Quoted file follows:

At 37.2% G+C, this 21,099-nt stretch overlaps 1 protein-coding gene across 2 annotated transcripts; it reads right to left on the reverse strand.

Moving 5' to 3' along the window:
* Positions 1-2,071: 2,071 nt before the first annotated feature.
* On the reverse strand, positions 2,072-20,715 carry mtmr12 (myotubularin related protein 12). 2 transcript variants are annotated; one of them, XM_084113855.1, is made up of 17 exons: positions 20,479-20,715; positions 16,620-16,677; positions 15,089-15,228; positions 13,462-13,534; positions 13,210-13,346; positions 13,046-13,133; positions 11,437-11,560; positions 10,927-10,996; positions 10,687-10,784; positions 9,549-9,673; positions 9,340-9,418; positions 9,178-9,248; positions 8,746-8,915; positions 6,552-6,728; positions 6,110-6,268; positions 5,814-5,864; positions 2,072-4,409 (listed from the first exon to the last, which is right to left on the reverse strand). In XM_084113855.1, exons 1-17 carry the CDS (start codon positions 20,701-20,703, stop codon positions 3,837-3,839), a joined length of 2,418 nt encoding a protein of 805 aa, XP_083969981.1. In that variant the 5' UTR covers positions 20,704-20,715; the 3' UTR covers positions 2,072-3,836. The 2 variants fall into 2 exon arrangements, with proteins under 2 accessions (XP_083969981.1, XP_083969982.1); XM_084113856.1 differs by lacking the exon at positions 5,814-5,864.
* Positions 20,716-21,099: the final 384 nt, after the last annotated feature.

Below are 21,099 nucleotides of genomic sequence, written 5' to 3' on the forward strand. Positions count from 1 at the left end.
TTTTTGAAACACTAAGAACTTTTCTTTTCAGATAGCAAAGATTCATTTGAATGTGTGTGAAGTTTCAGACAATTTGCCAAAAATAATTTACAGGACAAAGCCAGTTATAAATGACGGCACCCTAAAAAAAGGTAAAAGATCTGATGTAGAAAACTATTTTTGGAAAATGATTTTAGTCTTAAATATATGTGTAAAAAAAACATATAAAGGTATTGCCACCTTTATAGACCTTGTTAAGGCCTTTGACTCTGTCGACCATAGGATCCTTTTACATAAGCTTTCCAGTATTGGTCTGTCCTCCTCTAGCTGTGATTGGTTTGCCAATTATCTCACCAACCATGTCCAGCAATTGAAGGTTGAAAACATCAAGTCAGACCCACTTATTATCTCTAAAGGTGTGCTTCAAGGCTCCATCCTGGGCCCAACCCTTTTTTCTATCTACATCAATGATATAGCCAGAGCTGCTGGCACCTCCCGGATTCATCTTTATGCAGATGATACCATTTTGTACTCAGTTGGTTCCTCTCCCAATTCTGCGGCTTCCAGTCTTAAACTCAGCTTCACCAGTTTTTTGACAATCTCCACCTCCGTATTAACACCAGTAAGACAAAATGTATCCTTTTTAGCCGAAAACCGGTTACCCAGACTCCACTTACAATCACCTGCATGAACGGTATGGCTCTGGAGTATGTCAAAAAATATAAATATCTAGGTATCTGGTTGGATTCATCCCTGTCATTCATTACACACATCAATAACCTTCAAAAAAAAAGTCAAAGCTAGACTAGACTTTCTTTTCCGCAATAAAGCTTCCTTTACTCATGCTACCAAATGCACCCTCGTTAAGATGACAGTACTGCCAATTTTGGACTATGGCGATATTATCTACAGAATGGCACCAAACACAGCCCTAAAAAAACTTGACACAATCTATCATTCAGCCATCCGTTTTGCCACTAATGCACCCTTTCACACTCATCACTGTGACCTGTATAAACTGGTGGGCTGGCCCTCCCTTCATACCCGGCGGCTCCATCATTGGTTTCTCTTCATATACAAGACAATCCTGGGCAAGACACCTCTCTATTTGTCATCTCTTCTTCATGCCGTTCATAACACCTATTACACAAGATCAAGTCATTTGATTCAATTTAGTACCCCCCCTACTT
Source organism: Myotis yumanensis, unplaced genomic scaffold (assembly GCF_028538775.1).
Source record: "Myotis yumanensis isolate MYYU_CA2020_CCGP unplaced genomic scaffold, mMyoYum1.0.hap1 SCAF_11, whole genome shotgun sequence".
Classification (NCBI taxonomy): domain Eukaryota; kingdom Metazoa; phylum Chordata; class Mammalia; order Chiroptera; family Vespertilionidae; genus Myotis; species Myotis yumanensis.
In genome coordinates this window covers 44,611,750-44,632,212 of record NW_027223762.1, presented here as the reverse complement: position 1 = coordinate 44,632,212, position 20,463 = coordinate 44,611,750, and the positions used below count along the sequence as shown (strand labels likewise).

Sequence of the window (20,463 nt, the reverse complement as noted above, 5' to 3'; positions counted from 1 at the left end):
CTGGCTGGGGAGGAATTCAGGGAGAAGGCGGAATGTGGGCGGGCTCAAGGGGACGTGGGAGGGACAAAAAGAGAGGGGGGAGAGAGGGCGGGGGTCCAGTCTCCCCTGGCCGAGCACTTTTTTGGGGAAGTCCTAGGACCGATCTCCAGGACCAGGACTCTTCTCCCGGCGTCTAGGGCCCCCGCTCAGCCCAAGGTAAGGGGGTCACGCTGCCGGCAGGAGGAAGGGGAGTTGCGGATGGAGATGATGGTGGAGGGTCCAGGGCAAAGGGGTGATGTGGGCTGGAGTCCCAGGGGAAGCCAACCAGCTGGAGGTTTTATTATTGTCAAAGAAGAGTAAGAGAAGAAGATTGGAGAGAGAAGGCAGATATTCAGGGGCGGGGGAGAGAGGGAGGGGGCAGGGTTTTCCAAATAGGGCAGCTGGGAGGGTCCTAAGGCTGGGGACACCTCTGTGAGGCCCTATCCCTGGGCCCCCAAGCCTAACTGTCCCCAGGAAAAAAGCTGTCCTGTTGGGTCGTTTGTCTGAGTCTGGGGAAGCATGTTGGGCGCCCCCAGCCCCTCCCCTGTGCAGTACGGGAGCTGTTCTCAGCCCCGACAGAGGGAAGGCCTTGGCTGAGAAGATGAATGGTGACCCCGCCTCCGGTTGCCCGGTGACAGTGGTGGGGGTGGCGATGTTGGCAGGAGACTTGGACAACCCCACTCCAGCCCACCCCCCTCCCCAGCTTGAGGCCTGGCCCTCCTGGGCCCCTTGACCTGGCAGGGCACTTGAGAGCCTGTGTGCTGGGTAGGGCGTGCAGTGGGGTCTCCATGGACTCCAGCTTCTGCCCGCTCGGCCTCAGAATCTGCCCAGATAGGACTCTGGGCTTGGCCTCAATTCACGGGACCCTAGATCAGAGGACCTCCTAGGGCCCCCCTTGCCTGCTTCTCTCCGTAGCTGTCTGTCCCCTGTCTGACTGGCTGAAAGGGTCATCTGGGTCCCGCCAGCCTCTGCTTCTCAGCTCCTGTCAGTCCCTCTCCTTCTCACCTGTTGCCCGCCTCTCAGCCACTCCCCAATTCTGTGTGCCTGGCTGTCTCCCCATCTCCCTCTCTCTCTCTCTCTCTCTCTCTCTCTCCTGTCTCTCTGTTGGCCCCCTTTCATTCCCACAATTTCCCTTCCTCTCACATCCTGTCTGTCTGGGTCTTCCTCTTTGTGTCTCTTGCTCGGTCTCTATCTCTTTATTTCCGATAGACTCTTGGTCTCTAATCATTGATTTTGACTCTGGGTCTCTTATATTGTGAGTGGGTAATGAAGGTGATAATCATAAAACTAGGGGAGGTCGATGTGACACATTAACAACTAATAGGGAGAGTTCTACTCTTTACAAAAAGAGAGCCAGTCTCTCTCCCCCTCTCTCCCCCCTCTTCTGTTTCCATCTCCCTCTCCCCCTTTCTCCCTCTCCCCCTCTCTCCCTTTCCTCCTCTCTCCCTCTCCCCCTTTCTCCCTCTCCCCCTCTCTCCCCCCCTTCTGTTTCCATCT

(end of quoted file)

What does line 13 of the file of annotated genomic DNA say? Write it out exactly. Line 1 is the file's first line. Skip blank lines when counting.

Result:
CTGGCTGGGGAGGAATTCAGGGAGAAGGCGGAATGTGGGCGGGCTCAAGGGGACGTGGGAGGGACAAAAAGAGAGGGGGGAGAGAGGGCGGGGGTCCAGTCTCCCCTGGCCGAGCACTTTTTTGGGGAAGTCCTAGGACCGATCTCCAGGACCAGGACTCTTCTCCCGGCGTCTAGGGCCCCCGCTCAGCCCAAGGTAAGGGGGTCACGCTGCCGGCAGGAGGAAGGGGAGTTGCGGATGGAGATGATGGTGGAGGGTCCAGGGCAAAGGGGTGATGTGGGCTGGAGTCCCAGGGGAAGCCAACCAGCTGGAGGTTTTATTATTGTCAAAGAAGAGTAAGAGAAGAAGATTGGAGAGAGAAGGCAGATATTCAGGGGCGGGGGAGAGAGGGAGGGGGCAGGGTTTTCCAAATAGGGCAGCTGGGAGGGTCCTAAGGCTGGGGACACCTCTGTGAGGCCCTATCCCTGGGCCCCCAAGCCTAACTGTCCCCAGGAAAAAAGCTGTCCTGTTGGGTCGTTTGTCTGAGTCTGGGGAAGCATGTTGGGCGCCCCCAGCCCCTCCCCTGTGCAGTACGGGAGCTGTTCTCAGCCCCGACAGAGGGAAGGCCTTGGCTGAGAAGATGAATGGTGACCCCGCCTCCGGTTGCCCGGTGACAGTGGTGGGGGTGGCGATGTTGGCAGGAGACTTGGACAACCCCACTCCAGCCCACCCCCCTCCCCAGCTTGAGGCCTGGCCCTCCTGGGCCCCTTGACCTGGCAGGGCACTTGAGAGCCTGTGTGCTGGGTAGGGCGTGCAGTGGGGTCTCCATGGACTCCAGCTTCTGCCCGCTCGGCCTCAGAATCTGCCCAGATAGGACTCTGGGCTTGGCCTCAATTCACGGGACCCTAGATCAGAGGACCTCCTAGGGCCCCCCTTGCCTGCTTCTCTCCGTAGCTGTCTGTCCCCTGTCTGACTGGCTGAAAGGGTCATCTGGGTCCCGCCAGCCTCTGCTTCTCAGCTCCTGTCAGTCCCTCTCCTTCTCACCTGTTGCCCGCCTCTCAGCCACTCCCCAATTCTGTGTGCCTGGCTGTCTCCCCATCTCCCTCTCTCTCTCTCTCTCTCTCTCTCTCTCCTGTCTCTCTGTTGGCCCCCTTTCATTCCCACAATTTCCCTTCCTCTCACATCCTGTCTGTCTGGGTCTTCCTCTTTGTGTCTCTTGCTCGGTCTCTATCTCTTTATTTCCGATAGACTCTTGGTCTCTAATCATTGATTTTGACTCTGGGTCTCTTATATTGTGAGTGGGTAATGAAGGTGATAATCATAAAACTAGGGGAGGTCGATGTGACACATTAACAACTAATAGGGAGAGTTCTACTCTTTACAAAAAGAGAGCCAGTCTCTCTCCCCCTCTCTCCCCCCTCTTCTGTTTCCATCTCCCTCTCCCCCTTTCTCCCTCTCCCCCTCTCTCCCTTTCCTCCTCTCTCCCTCTCCCCCTTTCTCCCTCTCCCCCTCTCTCCCCCCCTTCTGTTTCCATCT